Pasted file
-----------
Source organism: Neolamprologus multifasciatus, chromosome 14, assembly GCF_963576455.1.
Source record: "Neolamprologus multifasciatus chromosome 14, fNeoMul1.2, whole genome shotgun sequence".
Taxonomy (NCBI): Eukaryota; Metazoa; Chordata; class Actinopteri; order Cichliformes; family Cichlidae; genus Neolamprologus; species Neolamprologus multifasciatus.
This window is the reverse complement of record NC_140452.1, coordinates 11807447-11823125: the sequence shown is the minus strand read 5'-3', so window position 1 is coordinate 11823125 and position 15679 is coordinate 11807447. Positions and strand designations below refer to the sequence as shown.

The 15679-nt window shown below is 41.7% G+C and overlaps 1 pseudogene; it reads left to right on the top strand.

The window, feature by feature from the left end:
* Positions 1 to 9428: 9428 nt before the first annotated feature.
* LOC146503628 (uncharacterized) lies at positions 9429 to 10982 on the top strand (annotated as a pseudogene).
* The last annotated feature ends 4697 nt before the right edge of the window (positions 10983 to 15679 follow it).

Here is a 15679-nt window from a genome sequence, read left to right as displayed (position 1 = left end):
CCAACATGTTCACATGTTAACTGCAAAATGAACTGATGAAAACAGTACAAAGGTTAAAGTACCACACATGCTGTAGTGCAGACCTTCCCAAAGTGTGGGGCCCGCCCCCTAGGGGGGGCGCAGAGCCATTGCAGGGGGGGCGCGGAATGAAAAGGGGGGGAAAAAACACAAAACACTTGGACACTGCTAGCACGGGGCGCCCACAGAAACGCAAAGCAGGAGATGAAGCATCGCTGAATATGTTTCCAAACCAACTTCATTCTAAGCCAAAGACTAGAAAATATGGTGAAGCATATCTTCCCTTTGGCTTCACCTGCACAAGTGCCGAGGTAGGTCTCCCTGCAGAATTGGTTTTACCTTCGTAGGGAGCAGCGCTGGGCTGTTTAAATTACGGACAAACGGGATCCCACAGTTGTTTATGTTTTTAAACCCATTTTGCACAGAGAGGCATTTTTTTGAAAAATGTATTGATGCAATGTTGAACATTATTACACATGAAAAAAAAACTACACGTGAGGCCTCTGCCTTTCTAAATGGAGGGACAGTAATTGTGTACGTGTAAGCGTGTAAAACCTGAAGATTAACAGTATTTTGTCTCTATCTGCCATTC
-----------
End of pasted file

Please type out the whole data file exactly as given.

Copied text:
Source organism: Neolamprologus multifasciatus, chromosome 14, assembly GCF_963576455.1.
Source record: "Neolamprologus multifasciatus chromosome 14, fNeoMul1.2, whole genome shotgun sequence".
Taxonomy (NCBI): Eukaryota; Metazoa; Chordata; class Actinopteri; order Cichliformes; family Cichlidae; genus Neolamprologus; species Neolamprologus multifasciatus.
This window is the reverse complement of record NC_140452.1, coordinates 11807447-11823125: the sequence shown is the minus strand read 5'-3', so window position 1 is coordinate 11823125 and position 15679 is coordinate 11807447. Positions and strand designations below refer to the sequence as shown.

The 15679-nt window shown below is 41.7% G+C and overlaps 1 pseudogene; it reads left to right on the top strand.

The window, feature by feature from the left end:
* Positions 1 to 9428: 9428 nt before the first annotated feature.
* LOC146503628 (uncharacterized) lies at positions 9429 to 10982 on the top strand (annotated as a pseudogene).
* The last annotated feature ends 4697 nt before the right edge of the window (positions 10983 to 15679 follow it).

Here is a 15679-nt window from a genome sequence, read left to right as displayed (position 1 = left end):
CCAACATGTTCACATGTTAACTGCAAAATGAACTGATGAAAACAGTACAAAGGTTAAAGTACCACACATGCTGTAGTGCAGACCTTCCCAAAGTGTGGGGCCCGCCCCCTAGGGGGGGCGCAGAGCCATTGCAGGGGGGGCGCGGAATGAAAAGGGGGGGAAAAAACACAAAACACTTGGACACTGCTAGCACGGGGCGCCCACAGAAACGCAAAGCAGGAGATGAAGCATCGCTGAATATGTTTCCAAACCAACTTCATTCTAAGCCAAAGACTAGAAAATATGGTGAAGCATATCTTCCCTTTGGCTTCACCTGCACAAGTGCCGAGGTAGGTCTCCCTGCAGAATTGGTTTTACCTTCGTAGGGAGCAGCGCTGGGCTGTTTAAATTACGGACAAACGGGATCCCACAGTTGTTTATGTTTTTAAACCCATTTTGCACAGAGAGGCATTTTTTTGAAAAATGTATTGATGCAATGTTGAACATTATTACACATGAAAAAAAAACTACACGTGAGGCCTCTGCCTTTCTAAATGGAGGGACAGTAATTGTGTACGTGTAAGCGTGTAAAACCTGAAGATTAACAGTATTTTGTCTCTATCTGCCATTC